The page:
It's happening again. The University of Maryland is about to pay millions of dollars to its football coach so they can fire him a year early, and proceed to hire a new football coach and pay him millions of dollars. All this at a time when the university is desperately strapped for cash, after years of hiring freezes, salary freezes, and unpaid furloughs for its employees.
What's truly astonishing is that U. Maryland did exactly the same thing just four years ago, and it has been a complete disaster. Here's how I described the scenario in 2011, when I was still a professor there:
- Pay $2 million to buy out the old coach, Ralph Friedgen, and hire a new one, Randy Edsall who will presumably boost attendance and revenue.
- Hire Edsall for $2 million per year, who then produced a losing season (2 wins, 10 losses), leaving games with even lower attendance than before.
- Because football is still losing money, get rid of 8 other varsity sports.
Yes, they really did eliminate 8 other sports in order to invest more in football. Here's what they cut: men’s cross-country, indoor track, outdoor track, men’s swimming and diving, men’s tennis, women’s acrobatics and tumbling, women’s swimming and diving, and women’s water polo.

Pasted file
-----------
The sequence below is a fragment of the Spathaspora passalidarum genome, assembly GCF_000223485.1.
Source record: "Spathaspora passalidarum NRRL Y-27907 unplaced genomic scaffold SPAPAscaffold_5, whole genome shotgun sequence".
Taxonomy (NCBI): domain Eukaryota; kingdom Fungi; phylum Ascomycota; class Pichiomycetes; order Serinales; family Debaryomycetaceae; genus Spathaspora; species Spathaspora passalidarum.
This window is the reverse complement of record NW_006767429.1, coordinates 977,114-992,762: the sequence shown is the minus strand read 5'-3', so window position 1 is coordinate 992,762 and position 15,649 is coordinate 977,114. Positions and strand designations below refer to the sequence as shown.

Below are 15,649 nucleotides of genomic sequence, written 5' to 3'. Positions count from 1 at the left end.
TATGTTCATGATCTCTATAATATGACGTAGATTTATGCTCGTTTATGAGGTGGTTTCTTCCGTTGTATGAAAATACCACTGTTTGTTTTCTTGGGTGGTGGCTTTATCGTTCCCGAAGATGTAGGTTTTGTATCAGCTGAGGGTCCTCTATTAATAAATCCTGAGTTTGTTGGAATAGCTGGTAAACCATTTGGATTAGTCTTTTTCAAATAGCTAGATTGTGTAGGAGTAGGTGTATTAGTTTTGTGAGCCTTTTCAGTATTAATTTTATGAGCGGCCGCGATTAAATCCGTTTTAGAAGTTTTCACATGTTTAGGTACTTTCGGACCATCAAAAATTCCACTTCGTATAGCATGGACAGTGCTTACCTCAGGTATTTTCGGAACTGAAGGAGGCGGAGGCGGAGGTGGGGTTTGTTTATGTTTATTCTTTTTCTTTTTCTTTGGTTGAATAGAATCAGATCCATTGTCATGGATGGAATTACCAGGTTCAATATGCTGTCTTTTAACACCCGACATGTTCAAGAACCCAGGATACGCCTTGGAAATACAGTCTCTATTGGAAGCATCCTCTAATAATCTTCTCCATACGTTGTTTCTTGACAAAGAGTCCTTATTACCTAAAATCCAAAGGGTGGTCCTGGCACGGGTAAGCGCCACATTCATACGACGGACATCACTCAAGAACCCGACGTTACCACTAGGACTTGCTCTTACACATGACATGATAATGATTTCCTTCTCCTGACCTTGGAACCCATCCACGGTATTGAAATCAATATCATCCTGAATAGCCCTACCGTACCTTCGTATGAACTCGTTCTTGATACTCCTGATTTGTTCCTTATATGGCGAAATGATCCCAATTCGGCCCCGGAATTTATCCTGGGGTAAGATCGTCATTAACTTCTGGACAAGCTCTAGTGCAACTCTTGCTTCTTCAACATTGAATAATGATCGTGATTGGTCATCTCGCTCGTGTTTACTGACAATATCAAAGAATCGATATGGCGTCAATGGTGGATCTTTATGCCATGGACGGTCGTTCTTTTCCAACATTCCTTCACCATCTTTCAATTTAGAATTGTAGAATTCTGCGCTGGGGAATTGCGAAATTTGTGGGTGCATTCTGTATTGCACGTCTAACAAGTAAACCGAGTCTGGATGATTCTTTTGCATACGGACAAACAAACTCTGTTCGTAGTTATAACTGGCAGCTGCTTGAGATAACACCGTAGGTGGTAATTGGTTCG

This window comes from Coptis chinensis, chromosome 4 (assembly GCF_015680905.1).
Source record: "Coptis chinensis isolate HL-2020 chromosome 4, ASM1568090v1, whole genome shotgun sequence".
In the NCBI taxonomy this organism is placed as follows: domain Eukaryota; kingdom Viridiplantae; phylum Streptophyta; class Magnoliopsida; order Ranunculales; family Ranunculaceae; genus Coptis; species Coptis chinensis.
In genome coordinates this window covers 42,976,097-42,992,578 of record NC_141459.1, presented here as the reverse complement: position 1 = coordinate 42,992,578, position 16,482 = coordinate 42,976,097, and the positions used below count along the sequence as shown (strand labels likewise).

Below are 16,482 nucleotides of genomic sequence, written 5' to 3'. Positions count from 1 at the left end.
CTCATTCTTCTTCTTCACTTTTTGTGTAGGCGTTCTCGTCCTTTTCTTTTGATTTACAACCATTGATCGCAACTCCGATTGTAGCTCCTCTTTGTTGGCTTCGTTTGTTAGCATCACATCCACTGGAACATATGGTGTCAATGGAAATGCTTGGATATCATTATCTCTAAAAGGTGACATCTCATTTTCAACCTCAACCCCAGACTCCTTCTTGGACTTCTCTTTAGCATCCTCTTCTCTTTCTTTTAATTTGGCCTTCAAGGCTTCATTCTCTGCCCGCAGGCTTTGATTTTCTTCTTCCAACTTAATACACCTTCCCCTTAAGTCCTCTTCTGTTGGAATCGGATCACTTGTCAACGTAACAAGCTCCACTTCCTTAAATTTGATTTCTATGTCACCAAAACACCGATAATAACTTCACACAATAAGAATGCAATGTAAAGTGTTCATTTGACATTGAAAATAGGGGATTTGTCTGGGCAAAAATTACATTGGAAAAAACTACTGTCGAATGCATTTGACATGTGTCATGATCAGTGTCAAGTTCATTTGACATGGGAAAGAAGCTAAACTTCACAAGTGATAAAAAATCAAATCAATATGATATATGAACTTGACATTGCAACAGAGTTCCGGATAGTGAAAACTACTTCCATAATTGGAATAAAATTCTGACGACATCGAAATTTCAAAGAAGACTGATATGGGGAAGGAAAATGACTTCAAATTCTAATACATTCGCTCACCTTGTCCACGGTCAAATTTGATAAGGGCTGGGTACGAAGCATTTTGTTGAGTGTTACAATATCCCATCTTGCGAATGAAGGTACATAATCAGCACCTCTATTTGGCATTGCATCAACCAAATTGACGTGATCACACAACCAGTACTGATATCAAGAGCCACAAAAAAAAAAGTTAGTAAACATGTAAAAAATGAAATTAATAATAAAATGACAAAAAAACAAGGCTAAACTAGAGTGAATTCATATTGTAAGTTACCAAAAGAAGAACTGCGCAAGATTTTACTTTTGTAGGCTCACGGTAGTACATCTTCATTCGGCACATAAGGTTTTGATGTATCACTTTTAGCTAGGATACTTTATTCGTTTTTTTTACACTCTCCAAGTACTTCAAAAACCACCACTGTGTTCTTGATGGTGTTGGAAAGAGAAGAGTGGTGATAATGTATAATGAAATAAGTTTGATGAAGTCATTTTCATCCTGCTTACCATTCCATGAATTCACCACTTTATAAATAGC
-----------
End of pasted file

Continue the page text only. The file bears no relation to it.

None of this produced any tangible benefits, either financial or academic.
Now let's look at what U. Maryland is about to do now, after several embarrassing blowout losses this season:
- Pay $4.7 million to buy out the current coach, Randy Edsall. That's $2.1 million for the rest of this season and $2.6 million for next year.
- Hire a new football coach and pay him at least as much as the old coach.
- Continue to impose unpaid furloughs and pay freezes on academic staff across the board.
Even worse is the shameful abuse of the players, who serve as unpaid laborers while their coaches make millions. "We give them a free education," administrators and coaches respond. Yeah, right. College football is a multi-billion dollar industry, in which the athletes at the center of the game are prohibited from taking any money. Just pay them, and they can decide if they want to pay tuition with their own money.